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US Writer Wins France’s Richest Books Prize

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 In this file photo taken on September 9, 2010 US writer Joyce Carol Oates poses during a photocall at the 36th American Film Festival, in Deauville, northwestern France. Kenzo TRIBOUILLARD / AFP
In this file photo taken on September 9, 2010 US writer Joyce Carol Oates poses during a photocall at the 36th American Film Festival, in Deauville, northwestern France. Kenzo TRIBOUILLARD / AFP

 

US writer Joyce Carol Oates, so often a bridesmaid for the Nobel literature prize, won France’s richest books prize Monday.

The Cino del Duca World Prize, which is worth 200,000 euros ($218,000), is often seen as a stepping stone to the Nobel, with Andrei Sakharov, Mario Vargas Llosa and the French novelist Patrick Modiano all winning it before going on to Nobel glory.

Five of Oates’ books, including her novel “Blonde”, which chronicled the inner life of Marilyn Monroe, have been finalists for the Pulitzer Prize, without ever winning.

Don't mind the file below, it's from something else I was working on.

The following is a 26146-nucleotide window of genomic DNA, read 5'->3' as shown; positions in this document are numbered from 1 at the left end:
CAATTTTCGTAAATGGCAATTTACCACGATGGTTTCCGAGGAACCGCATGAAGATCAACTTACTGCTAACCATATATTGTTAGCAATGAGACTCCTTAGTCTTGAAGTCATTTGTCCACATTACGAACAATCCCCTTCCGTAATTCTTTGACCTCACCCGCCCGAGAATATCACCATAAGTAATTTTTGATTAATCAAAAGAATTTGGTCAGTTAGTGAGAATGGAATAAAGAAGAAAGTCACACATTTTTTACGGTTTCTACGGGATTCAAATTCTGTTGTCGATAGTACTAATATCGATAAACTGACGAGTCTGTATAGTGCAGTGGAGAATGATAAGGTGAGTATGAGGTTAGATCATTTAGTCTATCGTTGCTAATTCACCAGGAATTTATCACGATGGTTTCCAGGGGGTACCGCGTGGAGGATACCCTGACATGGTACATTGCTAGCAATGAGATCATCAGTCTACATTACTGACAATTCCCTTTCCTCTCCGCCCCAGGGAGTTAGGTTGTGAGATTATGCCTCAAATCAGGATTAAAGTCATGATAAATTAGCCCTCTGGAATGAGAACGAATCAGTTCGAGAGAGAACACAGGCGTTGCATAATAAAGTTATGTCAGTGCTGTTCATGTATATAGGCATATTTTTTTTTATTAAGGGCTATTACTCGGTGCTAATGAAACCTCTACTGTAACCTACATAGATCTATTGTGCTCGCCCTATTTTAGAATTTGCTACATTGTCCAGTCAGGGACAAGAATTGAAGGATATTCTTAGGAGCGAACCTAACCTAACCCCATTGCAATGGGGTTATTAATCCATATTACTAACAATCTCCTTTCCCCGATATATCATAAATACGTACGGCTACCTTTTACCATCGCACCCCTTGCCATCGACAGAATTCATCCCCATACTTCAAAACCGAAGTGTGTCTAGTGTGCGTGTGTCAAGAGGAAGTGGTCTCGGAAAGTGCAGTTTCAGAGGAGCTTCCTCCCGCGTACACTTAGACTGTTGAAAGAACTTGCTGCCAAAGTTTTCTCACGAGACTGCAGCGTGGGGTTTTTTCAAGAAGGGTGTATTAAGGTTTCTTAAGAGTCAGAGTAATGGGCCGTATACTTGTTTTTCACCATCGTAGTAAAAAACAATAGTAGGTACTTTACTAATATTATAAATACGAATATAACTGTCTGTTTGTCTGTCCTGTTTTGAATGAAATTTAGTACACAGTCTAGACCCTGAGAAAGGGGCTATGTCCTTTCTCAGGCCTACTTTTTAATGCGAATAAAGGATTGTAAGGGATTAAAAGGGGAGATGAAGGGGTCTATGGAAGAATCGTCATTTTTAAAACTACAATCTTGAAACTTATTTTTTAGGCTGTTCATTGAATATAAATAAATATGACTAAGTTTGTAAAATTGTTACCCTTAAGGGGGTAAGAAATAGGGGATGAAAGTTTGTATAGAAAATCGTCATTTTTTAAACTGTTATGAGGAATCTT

However, the 81-year-old has won the US National Book Award and a host of other accolades for her more than 60 novels, short story collections, plays, and a memoir, “Lost Landscape”.

Regularly tipped for the Nobel, Oates has been hailed for fearlessly walking into some of the most contentious debates in US society, with her novel, “A Book of American Martyrs”, turning on the murder of a doctor in an abortion clinic.

An avid Twitter user, she shares pictures of her cats in between frequent digs at US President Donald Trump, who she has branded a “lunatic”.

“Every day he’s setting these little fires all over” while a “more dangerous fire… is corroding away, one by one, the things that we hold dear,” she said last year.

The prize is named after an Italian-born businessman, film producer, and philanthropist and run by the Institut de France, which includes the Academie Francaise, the guardian of the French language, and its official dictionary.

It was due to be handed to Oates in Paris next month but the ceremony has been cancelled because of the coronavirus.

 

 

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